How to remove the ransomware depends on what type it is.
You can try to unlock your browser by using Task Manager to stop the web browser's process:
Open Task Manager. There are a number of ways you can do this:
Right-click on an empty space on the taskbar and click Task Manager or Start Task Manager.
In the list of Applications or Processes, click on the name of your web browser.
Click End task. If you are asked if you want to wait for the program to respond, click Close the program.
In some workplaces, access to Task Manager may be restricted by your network administrator. Contact your IT department for help.
When you open your web browser again, you may be asked to restore your session. Do not restore your session or you may end up loading the ransomware again.
See the question “How do I protect myself from ransomware” above for tips on preventing browser-based ransomware from running on your PC.
Method 1: Use the Microsoft Safety Scanner in safe mode
First, download a copy of the Microsoft Safety Scanner from a clean, non-infected PC. Copy the downloaded file to a blank USB drive or CD, and then insert it into the infected PC.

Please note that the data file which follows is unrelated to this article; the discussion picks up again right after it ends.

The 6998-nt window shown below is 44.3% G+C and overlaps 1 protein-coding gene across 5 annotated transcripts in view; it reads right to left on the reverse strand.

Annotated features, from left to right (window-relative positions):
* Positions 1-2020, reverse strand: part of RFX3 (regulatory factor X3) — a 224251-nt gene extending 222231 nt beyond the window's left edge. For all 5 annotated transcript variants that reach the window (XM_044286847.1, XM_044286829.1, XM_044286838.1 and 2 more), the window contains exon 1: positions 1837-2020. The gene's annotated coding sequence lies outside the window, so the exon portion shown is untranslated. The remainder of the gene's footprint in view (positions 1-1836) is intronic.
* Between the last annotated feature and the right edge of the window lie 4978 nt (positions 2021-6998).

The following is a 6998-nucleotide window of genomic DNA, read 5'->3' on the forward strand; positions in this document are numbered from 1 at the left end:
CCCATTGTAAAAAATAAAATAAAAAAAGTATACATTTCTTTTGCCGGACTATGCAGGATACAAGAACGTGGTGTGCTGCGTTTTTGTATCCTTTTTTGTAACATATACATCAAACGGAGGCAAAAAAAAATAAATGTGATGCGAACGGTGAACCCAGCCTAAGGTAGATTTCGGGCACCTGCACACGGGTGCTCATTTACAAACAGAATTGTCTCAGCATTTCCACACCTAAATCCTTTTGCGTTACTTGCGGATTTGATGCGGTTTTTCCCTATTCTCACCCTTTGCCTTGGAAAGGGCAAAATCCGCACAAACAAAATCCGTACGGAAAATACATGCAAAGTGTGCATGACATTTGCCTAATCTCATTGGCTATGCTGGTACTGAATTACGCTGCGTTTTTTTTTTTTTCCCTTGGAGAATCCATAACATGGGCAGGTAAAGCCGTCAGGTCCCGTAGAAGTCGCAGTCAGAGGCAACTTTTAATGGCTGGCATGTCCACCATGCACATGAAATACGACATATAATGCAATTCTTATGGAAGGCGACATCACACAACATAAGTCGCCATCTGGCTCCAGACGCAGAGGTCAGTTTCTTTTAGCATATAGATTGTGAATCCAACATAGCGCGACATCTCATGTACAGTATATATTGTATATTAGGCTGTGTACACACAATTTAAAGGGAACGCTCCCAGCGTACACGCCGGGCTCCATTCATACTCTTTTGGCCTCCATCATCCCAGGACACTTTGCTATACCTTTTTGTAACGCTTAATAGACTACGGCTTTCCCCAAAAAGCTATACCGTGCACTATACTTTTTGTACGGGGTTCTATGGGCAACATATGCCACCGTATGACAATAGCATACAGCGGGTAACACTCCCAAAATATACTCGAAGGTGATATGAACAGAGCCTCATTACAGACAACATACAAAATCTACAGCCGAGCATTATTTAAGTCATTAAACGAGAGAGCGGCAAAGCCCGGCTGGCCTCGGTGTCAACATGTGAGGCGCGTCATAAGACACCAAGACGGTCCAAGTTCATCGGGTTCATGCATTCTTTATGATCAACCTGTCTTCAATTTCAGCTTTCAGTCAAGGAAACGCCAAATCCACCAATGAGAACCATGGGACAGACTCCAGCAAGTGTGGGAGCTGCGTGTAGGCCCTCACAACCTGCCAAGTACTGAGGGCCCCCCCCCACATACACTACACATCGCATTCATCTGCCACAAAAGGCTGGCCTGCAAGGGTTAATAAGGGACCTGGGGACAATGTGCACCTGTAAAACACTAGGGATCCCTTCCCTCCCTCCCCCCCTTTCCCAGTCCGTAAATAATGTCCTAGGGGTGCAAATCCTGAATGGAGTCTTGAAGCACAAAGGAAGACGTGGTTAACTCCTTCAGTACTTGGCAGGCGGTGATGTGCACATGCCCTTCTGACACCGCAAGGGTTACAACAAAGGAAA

Try to restart your PC in safe mode:
When you're in safe mode, try to run the Microsoft Safety Scanner.
Method 2: Use Windows Defender Offline
Because ransomware can lock you out of your PC, you might not be able to download or run the Microsoft Safety Scanner. If that happens, you will need to use the free tool Windows Defender Offline:
See our advanced troubleshooting page for more help.
Make sure your PC is protected with antimalware software.
Microsoft has free security software that you can use:
If you have Windows 10 or Windows 8.1, your PC comes with antimalware software: Windows Defender.
If you’re using Windows 7 or Windows Vista, you should install antimalware software, such as Microsoft Security Essentials.
You can update Microsoft security software on our updates page.
If you don't want to use Windows Defender or Microsoft Security Essentials, you can download other security software from another company. Just make sure it is turned on all the time, fully updated, and provides real-time protection.